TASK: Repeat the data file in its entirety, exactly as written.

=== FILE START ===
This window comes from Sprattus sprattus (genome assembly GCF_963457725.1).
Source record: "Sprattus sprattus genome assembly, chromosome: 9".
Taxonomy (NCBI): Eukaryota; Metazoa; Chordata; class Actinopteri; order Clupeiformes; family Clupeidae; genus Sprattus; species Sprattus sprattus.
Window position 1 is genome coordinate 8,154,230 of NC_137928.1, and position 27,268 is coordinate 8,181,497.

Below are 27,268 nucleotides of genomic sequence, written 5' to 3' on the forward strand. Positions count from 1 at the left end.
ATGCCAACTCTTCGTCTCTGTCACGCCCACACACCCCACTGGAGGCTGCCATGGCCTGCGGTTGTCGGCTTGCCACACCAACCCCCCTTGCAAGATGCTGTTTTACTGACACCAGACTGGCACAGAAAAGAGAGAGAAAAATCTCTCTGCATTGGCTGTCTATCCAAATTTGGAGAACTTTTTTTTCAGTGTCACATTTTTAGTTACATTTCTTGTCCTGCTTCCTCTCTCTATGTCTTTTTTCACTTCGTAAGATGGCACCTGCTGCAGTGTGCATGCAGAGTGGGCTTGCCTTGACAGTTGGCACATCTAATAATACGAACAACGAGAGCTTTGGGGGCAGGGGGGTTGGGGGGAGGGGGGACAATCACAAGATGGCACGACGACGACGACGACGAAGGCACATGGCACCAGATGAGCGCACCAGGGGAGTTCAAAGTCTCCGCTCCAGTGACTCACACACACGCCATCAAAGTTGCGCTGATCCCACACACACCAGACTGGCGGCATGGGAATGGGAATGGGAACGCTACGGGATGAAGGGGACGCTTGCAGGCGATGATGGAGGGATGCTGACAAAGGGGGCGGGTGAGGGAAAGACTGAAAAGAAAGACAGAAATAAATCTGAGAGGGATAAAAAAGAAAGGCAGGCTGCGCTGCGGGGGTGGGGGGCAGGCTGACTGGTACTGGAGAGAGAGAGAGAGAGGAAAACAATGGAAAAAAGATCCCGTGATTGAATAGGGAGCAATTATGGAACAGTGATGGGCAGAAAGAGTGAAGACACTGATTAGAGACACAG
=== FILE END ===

This window comes from Sprattus sprattus (genome assembly GCF_963457725.1).
Source record: "Sprattus sprattus genome assembly, chromosome: 9".
Taxonomy (NCBI): Eukaryota; Metazoa; Chordata; class Actinopteri; order Clupeiformes; family Clupeidae; genus Sprattus; species Sprattus sprattus.
Window position 1 is genome coordinate 8,154,230 of NC_137928.1, and position 27,268 is coordinate 8,181,497.

Below are 27,268 nucleotides of genomic sequence, written 5' to 3' on the forward strand. Positions count from 1 at the left end.
ATGCCAACTCTTCGTCTCTGTCACGCCCACACACCCCACTGGAGGCTGCCATGGCCTGCGGTTGTCGGCTTGCCACACCAACCCCCCTTGCAAGATGCTGTTTTACTGACACCAGACTGGCACAGAAAAGAGAGAGAAAAATCTCTCTGCATTGGCTGTCTATCCAAATTTGGAGAACTTTTTTTTCAGTGTCACATTTTTAGTTACATTTCTTGTCCTGCTTCCTCTCTCTATGTCTTTTTTCACTTCGTAAGATGGCACCTGCTGCAGTGTGCATGCAGAGTGGGCTTGCCTTGACAGTTGGCACATCTAATAATACGAACAACGAGAGCTTTGGGGGCAGGGGGGTTGGGGGGAGGGGGGACAATCACAAGATGGCACGACGACGACGACGACGAAGGCACATGGCACCAGATGAGCGCACCAGGGGAGTTCAAAGTCTCCGCTCCAGTGACTCACACACACGCCATCAAAGTTGCGCTGATCCCACACACACCAGACTGGCGGCATGGGAATGGGAATGGGAACGCTACGGGATGAAGGGGACGCTTGCAGGCGATGATGGAGGGATGCTGACAAAGGGGGCGGGTGAGGGAAAGACTGAAAAGAAAGACAGAAATAAATCTGAGAGGGATAAAAAAGAAAGGCAGGCTGCGCTGCGGGGGTGGGGGGCAGGCTGACTGGTACTGGAGAGAGAGAGAGAGAGGAAAACAATGGAAAAAAGATCCCGTGATTGAATAGGGAGCAATTATGGAACAGTGATGGGCAGAAAGAGTGAAGACACTGATTAGAGACACAG